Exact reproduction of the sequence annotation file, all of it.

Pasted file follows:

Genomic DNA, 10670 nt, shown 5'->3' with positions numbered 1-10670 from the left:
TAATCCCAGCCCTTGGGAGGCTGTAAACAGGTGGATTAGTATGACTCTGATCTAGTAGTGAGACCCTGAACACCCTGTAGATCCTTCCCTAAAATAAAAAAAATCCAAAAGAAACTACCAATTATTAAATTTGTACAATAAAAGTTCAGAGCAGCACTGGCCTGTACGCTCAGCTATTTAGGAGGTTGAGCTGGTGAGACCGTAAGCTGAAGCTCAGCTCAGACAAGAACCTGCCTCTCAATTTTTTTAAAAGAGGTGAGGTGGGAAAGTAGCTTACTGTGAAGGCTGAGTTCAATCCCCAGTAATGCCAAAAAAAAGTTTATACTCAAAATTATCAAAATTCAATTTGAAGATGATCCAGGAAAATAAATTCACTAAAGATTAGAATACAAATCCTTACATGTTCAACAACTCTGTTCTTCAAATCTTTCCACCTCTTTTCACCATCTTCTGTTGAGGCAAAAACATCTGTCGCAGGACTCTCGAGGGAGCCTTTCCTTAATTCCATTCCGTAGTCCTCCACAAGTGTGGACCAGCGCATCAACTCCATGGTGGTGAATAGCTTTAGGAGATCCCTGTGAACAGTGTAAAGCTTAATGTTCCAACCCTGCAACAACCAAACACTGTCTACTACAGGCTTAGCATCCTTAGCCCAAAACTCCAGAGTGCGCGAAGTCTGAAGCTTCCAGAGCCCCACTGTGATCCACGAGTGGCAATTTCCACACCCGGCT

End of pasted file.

Genomic DNA, 10670 nt, shown 5'->3' with positions numbered 1-10670 from the left:
TAATCCCAGCCCTTGGGAGGCTGTAAACAGGTGGATTAGTATGACTCTGATCTAGTAGTGAGACCCTGAACACCCTGTAGATCCTTCCCTAAAATAAAAAAAATCCAAAAGAAACTACCAATTATTAAATTTGTACAATAAAAGTTCAGAGCAGCACTGGCCTGTACGCTCAGCTATTTAGGAGGTTGAGCTGGTGAGACCGTAAGCTGAAGCTCAGCTCAGACAAGAACCTGCCTCTCAATTTTTTTAAAAGAGGTGAGGTGGGAAAGTAGCTTACTGTGAAGGCTGAGTTCAATCCCCAGTAATGCCAAAAAAAAGTTTATACTCAAAATTATCAAAATTCAATTTGAAGATGATCCAGGAAAATAAATTCACTAAAGATTAGAATACAAATCCTTACATGTTCAACAACTCTGTTCTTCAAATCTTTCCACCTCTTTTCACCATCTTCTGTTGAGGCAAAAACATCTGTCGCAGGACTCTCGAGGGAGCCTTTCCTTAATTCCATTCCGTAGTCCTCCACAAGTGTGGACCAGCGCATCAACTCCATGGTGGTGAATAGCTTTAGGAGATCCCTGTGAACAGTGTAAAGCTTAATGTTCCAACCCTGCAACAACCAAACACTGTCTACTACAGGCTTAGCATCCTTAGCCCAAAACTCCAGAGTGCGCGAAGTCTGAAGCTTCCAGAGCCCCACTGTGATCCACGAGTGGCAATTTCCACACCCGGCT